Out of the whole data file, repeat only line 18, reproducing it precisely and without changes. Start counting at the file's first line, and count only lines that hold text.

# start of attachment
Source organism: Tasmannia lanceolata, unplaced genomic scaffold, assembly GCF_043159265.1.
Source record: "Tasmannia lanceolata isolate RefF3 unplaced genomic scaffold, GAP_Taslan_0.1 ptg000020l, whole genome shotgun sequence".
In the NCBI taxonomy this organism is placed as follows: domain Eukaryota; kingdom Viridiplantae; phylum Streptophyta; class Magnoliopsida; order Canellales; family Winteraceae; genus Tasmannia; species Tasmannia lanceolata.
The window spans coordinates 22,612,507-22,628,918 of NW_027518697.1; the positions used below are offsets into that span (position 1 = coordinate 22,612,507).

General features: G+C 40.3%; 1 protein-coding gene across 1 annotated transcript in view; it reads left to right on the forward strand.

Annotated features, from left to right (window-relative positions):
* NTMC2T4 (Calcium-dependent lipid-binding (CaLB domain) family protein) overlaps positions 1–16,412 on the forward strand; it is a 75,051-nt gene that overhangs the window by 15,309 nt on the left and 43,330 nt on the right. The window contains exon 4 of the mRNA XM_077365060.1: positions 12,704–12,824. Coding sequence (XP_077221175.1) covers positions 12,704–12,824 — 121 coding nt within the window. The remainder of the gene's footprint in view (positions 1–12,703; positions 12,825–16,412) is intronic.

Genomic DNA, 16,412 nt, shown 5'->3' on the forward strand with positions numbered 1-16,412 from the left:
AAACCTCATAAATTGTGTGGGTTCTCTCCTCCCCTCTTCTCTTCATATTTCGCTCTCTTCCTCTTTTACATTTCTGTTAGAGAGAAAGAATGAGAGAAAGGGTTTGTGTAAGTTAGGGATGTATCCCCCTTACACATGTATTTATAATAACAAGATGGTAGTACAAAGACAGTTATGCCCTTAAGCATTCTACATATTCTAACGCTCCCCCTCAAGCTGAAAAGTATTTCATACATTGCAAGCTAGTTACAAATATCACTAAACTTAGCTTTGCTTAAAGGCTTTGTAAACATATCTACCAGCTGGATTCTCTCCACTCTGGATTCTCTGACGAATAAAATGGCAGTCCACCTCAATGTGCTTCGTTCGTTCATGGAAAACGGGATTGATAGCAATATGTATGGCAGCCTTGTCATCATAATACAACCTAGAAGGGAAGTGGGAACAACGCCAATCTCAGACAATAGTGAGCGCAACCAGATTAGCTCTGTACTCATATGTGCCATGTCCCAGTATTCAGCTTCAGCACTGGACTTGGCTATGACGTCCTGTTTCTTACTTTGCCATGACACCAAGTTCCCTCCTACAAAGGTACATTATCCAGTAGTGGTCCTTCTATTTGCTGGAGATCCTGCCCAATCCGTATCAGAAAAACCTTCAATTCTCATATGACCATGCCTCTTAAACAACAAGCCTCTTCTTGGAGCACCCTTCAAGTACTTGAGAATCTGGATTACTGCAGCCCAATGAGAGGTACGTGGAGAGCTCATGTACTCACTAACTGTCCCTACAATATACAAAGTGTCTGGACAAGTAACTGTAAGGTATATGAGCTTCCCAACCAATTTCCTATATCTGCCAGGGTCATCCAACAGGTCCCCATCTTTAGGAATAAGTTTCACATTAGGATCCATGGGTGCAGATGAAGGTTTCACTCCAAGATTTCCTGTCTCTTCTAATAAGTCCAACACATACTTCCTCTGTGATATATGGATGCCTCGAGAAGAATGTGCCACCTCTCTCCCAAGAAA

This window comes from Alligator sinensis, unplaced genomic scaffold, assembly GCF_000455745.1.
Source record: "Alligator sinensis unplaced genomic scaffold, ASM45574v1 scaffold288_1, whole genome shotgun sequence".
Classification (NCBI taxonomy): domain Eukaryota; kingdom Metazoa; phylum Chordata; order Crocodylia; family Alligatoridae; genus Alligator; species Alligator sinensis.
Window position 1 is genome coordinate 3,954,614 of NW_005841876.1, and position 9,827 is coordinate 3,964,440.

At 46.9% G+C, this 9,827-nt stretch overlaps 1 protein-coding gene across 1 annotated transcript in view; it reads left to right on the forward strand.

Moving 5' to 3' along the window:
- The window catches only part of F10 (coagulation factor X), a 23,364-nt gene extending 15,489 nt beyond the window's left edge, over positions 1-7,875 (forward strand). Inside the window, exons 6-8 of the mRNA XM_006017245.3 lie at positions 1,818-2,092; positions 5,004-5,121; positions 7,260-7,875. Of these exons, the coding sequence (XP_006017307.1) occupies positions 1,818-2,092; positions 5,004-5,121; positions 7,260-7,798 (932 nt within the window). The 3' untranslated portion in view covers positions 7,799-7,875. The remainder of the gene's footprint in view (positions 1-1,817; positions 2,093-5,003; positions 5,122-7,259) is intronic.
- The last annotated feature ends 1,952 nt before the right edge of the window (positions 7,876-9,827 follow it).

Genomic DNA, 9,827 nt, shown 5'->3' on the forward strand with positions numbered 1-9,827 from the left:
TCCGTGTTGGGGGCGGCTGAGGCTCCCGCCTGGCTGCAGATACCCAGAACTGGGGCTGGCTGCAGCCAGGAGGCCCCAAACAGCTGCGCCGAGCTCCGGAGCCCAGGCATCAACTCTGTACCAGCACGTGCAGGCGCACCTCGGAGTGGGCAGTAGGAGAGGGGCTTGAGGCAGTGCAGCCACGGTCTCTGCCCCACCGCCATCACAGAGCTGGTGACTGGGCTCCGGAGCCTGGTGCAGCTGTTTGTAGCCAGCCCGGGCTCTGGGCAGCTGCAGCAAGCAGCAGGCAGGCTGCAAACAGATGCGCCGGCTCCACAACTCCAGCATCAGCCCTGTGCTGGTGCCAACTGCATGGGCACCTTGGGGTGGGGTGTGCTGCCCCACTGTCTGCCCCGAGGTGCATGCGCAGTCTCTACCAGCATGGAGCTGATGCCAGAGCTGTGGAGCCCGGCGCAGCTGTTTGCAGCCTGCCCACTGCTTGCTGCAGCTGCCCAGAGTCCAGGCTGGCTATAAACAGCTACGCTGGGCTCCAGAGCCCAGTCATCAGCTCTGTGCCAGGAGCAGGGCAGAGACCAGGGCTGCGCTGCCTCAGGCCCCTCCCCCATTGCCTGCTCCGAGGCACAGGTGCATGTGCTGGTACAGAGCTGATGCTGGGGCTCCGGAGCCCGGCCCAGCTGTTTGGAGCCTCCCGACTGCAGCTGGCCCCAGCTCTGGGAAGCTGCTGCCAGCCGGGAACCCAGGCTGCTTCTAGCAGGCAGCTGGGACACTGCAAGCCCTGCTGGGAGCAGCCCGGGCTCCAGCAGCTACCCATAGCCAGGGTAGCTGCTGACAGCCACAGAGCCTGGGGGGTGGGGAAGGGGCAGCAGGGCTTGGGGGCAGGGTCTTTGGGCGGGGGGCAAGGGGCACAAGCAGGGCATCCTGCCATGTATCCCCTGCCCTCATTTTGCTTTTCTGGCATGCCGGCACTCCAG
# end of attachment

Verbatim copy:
Genomic DNA, 9,827 nt, shown 5'->3' on the forward strand with positions numbered 1-9,827 from the left: